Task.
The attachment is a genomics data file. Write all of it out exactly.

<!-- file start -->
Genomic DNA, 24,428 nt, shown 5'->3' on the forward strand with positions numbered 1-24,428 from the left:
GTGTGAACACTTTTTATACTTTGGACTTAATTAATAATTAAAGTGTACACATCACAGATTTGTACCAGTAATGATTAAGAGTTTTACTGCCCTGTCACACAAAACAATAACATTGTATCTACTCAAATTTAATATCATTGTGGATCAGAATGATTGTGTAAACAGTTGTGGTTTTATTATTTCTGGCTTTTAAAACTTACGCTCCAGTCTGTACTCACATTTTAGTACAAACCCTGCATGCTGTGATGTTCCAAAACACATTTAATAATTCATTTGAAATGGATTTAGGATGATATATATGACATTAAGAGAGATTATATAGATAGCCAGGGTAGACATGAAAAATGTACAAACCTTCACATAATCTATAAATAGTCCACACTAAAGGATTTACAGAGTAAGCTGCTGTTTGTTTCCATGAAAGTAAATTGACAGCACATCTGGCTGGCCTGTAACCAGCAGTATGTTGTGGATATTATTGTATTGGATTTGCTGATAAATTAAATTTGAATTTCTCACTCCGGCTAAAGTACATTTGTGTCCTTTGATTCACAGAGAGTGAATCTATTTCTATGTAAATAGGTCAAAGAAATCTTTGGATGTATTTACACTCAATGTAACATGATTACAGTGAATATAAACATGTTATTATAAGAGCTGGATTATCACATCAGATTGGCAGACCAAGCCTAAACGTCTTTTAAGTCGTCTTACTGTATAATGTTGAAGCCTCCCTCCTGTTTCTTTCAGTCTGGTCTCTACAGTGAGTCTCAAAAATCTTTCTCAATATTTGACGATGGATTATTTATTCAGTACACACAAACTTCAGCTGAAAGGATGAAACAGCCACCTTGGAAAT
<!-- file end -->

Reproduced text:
Genomic DNA, 24,428 nt, shown 5'->3' on the forward strand with positions numbered 1-24,428 from the left:
GTGTGAACACTTTTTATACTTTGGACTTAATTAATAATTAAAGTGTACACATCACAGATTTGTACCAGTAATGATTAAGAGTTTTACTGCCCTGTCACACAAAACAATAACATTGTATCTACTCAAATTTAATATCATTGTGGATCAGAATGATTGTGTAAACAGTTGTGGTTTTATTATTTCTGGCTTTTAAAACTTACGCTCCAGTCTGTACTCACATTTTAGTACAAACCCTGCATGCTGTGATGTTCCAAAACACATTTAATAATTCATTTGAAATGGATTTAGGATGATATATATGACATTAAGAGAGATTATATAGATAGCCAGGGTAGACATGAAAAATGTACAAACCTTCACATAATCTATAAATAGTCCACACTAAAGGATTTACAGAGTAAGCTGCTGTTTGTTTCCATGAAAGTAAATTGACAGCACATCTGGCTGGCCTGTAACCAGCAGTATGTTGTGGATATTATTGTATTGGATTTGCTGATAAATTAAATTTGAATTTCTCACTCCGGCTAAAGTACATTTGTGTCCTTTGATTCACAGAGAGTGAATCTATTTCTATGTAAATAGGTCAAAGAAATCTTTGGATGTATTTACACTCAATGTAACATGATTACAGTGAATATAAACATGTTATTATAAGAGCTGGATTATCACATCAGATTGGCAGACCAAGCCTAAACGTCTTTTAAGTCGTCTTACTGTATAATGTTGAAGCCTCCCTCCTGTTTCTTTCAGTCTGGTCTCTACAGTGAGTCTCAAAAATCTTTCTCAATATTTGACGATGGATTATTTATTCAGTACACACAAACTTCAGCTGAAAGGATGAAACAGCCACCTTGGAAAT